Narrative journalism has its narrativangelists and they flock to conferences such as a recent one in Boston to hear from the patron saints of narrative and to polish their craft. Narrative is close to a religion for some journalists. And now we know why.

The physical power of story and what story does to our brain is the real news. The most prestigious award in the profession is only a reminder. Learning how to harness that rocket fuel for carrying news and information effectively may yield the greatest prize and the wider rewards.

Michele Weldon
Michele Weldon is an author, journalist, and assistant professor emerita in service at The Medill School, Northwestern University. She is a senior leader with The OpEd Project and directs the Northwestern Public Voices Fellowship. She recently co-directed TEDx NorthwesternU 2014.

More From Michele Weldon

A weekly roundup of the best of Pacific Standard and PSmag.com, delivered straight to your inbox.

Recent Posts

October 31 • 7:00 AM

Why Scientists Make Promises They Can’t Keep

A research proposal that is totally upfront about the uncertainty of the scientific process and its potential benefits might never pass governmental muster.


October 31 • 6:12 AM

The Psychology of a Horror Movie Fan

Scientists have tried to figure out the appeal of axe murderers and creepy dolls, but it mostly remains a spooky mystery.


October 31 • 4:00 AM

The Power of Third Person Plural on Support for Public Policies

Researchers find citizens react differently to policy proposals when they’re framed as impacting “people,” as opposed to “you.”


October 30 • 4:00 PM

I Should Have Told My High School Students About My Struggle With Drinking

As a teacher, my students confided in me about many harrowing aspects of their lives. I never crossed the line and shared my biggest problem with them—but now I wish I had.


October 30 • 2:00 PM

How Dark Money Got a Mining Company Everything It Wanted

An accidentally released court filing reveals how one company secretly gave money to a non-profit that helped get favorable mining legislation passed.


October 30 • 12:00 PM

The Halloween Industrial Complex

The scariest thing about Halloween might be just how seriously we take it. For this week’s holiday, Americans of all ages will spend more than $5 billion on disposable costumes and bite-size candy.


October 30 • 10:00 AM

Sky’s the Limit: The Case for Selling Air Rights

Lower taxes and debt, increased revenue for the city, and a much better use of space in already dense environments: Selling air rights and encouraging upward growth seem like no-brainers, but NIMBY resistance and philosophical barriers remain.


October 30 • 9:00 AM

Cycles of Fear and Bias in the Criminal Justice System

Exploring the psychological roots of racial disparity in U.S. prisons.


October 30 • 8:00 AM

How Do You Make a Living, Email Newsletter Writer?

Noah Davis talks to Wait But Why writer Tim Urban about the newsletter concept, the research process, and escaping “money-flushing toilet” status.



October 30 • 6:00 AM

Dreamers of the Carbon-Free Dream

Can California go full-renewable?


October 30 • 5:08 AM

We’re Not So Great at Rejecting Each Other

And it’s probably something we should work on.


October 30 • 4:00 AM

He’s Definitely a Liberal—Just Check Out His Brain Scan

New research finds political ideology can be easily determined by examining how one’s brain reacts to disgusting images.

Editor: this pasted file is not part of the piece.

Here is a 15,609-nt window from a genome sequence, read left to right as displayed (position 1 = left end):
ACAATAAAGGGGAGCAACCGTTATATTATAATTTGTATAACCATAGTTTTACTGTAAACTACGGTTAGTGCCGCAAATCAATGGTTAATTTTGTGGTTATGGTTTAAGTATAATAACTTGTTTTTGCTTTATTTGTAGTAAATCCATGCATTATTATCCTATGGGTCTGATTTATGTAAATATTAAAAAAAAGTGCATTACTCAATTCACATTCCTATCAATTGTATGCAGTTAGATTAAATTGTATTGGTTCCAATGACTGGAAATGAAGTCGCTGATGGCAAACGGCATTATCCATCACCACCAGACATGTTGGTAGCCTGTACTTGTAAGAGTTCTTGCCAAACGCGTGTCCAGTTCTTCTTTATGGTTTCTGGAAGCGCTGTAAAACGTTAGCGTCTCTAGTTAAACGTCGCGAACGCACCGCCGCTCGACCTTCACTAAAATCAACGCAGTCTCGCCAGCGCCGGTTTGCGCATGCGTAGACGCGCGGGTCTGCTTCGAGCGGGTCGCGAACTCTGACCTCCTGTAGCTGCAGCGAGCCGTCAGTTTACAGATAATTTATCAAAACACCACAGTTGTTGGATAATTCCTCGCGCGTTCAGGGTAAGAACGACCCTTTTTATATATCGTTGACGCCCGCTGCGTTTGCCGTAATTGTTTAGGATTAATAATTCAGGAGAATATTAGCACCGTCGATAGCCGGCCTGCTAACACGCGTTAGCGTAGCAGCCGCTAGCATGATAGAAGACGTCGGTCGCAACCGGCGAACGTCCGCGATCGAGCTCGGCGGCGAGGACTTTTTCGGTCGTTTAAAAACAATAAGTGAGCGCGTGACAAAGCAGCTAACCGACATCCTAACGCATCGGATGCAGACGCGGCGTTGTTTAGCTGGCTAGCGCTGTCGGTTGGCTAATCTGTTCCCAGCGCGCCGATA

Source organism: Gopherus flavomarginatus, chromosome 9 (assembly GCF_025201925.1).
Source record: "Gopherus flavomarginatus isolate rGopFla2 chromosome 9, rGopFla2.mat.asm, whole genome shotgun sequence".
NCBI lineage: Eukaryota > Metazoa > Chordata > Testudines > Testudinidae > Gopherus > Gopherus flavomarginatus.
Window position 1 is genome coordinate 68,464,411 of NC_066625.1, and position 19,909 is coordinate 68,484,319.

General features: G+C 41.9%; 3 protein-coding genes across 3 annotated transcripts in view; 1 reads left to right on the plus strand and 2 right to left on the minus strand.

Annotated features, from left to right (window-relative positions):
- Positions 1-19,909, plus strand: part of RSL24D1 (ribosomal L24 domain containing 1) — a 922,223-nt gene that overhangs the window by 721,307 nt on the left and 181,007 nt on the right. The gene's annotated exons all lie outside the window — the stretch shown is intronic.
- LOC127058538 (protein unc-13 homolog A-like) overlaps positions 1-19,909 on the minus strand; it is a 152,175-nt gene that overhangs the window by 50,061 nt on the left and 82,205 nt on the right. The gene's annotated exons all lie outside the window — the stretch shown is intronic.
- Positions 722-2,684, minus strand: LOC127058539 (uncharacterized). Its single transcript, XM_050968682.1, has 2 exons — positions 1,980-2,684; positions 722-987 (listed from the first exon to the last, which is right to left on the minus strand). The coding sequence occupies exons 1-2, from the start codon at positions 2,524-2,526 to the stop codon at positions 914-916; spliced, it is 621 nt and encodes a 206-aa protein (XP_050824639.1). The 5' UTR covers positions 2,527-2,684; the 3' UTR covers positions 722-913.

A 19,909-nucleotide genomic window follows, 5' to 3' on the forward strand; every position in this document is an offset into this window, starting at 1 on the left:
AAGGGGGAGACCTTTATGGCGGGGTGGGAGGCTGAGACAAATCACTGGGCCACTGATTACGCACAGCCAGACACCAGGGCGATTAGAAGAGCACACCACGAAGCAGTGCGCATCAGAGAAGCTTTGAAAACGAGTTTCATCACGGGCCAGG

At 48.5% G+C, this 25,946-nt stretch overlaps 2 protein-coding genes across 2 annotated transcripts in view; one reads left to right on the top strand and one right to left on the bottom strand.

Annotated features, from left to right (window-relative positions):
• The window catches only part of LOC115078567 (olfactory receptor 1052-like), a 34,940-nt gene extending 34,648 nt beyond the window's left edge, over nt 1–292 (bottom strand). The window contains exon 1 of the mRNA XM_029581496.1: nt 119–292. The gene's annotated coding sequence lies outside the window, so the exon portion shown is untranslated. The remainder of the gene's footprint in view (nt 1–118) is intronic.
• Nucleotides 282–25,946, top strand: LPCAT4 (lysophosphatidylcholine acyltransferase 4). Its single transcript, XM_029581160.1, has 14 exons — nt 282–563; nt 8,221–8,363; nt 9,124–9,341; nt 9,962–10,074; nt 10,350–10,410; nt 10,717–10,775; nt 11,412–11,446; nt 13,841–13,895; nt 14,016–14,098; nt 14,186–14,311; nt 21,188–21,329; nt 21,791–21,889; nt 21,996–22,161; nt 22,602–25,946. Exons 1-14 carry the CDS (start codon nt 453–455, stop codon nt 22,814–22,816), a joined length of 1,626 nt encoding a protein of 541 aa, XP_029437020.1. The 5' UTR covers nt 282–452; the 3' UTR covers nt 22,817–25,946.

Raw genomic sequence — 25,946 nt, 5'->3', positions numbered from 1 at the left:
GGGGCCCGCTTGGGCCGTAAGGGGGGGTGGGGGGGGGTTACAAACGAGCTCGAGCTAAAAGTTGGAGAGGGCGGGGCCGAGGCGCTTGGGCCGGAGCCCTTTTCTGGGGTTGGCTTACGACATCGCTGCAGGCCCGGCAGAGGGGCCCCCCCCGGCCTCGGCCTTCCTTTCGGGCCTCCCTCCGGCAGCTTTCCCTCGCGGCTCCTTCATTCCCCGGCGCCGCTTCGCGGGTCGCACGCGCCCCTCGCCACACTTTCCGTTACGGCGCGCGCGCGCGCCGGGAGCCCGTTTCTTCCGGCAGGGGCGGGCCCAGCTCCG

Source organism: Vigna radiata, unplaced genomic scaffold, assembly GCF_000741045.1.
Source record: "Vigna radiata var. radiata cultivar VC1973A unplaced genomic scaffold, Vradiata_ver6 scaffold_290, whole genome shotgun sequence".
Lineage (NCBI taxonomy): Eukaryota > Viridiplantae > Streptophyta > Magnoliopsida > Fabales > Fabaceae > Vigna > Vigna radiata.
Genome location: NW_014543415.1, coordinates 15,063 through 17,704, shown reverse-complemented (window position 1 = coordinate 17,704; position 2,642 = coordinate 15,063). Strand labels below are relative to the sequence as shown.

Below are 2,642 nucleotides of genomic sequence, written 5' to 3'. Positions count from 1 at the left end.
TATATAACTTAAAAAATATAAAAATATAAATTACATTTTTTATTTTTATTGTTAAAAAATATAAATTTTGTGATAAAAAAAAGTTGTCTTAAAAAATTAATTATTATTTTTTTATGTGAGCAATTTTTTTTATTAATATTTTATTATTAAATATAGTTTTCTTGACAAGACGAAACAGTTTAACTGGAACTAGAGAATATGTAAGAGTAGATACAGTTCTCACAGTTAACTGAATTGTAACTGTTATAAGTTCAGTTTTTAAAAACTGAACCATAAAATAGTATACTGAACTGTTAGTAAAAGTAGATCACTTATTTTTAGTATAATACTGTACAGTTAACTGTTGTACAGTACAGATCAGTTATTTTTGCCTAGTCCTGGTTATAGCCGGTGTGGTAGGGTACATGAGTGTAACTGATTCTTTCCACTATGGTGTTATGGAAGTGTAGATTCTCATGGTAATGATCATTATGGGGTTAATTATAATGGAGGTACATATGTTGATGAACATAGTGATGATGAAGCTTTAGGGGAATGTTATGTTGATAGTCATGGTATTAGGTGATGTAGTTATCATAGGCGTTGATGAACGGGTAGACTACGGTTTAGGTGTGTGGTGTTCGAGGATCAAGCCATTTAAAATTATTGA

October 29 • 4:00 PM

Should We Prosecute Climate Change Protesters Who Break the Law?

A conversation with Bristol County, Massachusetts, District Attorney Sam Sutter, who dropped steep charges against two climate change protesters.


October 29 • 2:23 PM

Innovation Geography: The Beginning of the End for Silicon Valley

Will a lack of affordable housing hinder the growth of creative start-ups?


October 29 • 2:00 PM

Trapped in the Tobacco Debt Trap

A refinance of Niagara County, New York’s tobacco bonds was good news—but for investors, not taxpayers.


October 29 • 12:00 PM

Purity and Self-Mutilation in Thailand

During the nine-day Phuket Vegetarian Festival, a group of chosen ones known as the mah song torture themselves in order to redirect bad luck and misfortune away from their communities and ensure a year of prosperity.


October 29 • 10:00 AM

Can Proposition 47 Solve California’s Problem With Mass Incarceration?

Reducing penalties for low-level felonies could be the next step in rolling back draconian sentencing laws and addressing the criminal justice system’s long legacy of racism.


October 29 • 9:00 AM

Chronic Fatigue Syndrome and the Brain

Neuroscientists find less—but potentially stronger—white matter in the brains of patients with CFS.


October 29 • 8:00 AM

America’s Bathrooms Are a Total Failure

No matter which American bathroom is crowned in this year’s America’s Best Restroom contest, it will still have a host of terrible flaws.



October 29 • 6:00 AM

Tell Us What You Really Think

In politics, are we always just looking out for No. 1?


October 29 • 4:00 AM

Racial Resentment Drives Tea Party Membership

New research finds a strong link between tea party membership and anti-black feelings.


October 28 • 4:00 PM

The New Health App on Apple’s iOS 8 Is Literally Dangerous

Design isn’t neutral. Design is a picture of inequality, of systems of power, and domination both subtle and not. Apple should know that.


October 28 • 2:00 PM

And You Thought Your Credit Card Debt Was Bad

In Niagara County, New York, leaders took on 40-year debt to pay for short-term stuff, a case study in the perverse incentives tobacco bonds create.


Follow us


We’re Not So Great at Rejecting Each Other

And it's probably something we should work on.

Chronic Fatigue Syndrome and the Brain

Neuroscientists find less—but potentially stronger—white matter in the brains of patients with CFS.

Incumbents, Pray for Rain

Come next Tuesday, rain could push voters toward safer, more predictable candidates.

Could Economics Benefit From Computer Science Thinking?

Computational complexity could offer new insight into old ideas in biology and, yes, even the dismal science.

Politicians Really Aren’t Better Decision Makers

Politicians took part in a classic choice experiment but failed to do better than the rest of us.

The Big One

One town, Champlain, New York, was the source of nearly half the scams targeting small businesses in the United States last year. November/December 2014

Copyright © 2014 by Pacific Standard and The Miller-McCune Center for Research, Media, and Public Policy. All Rights Reserved.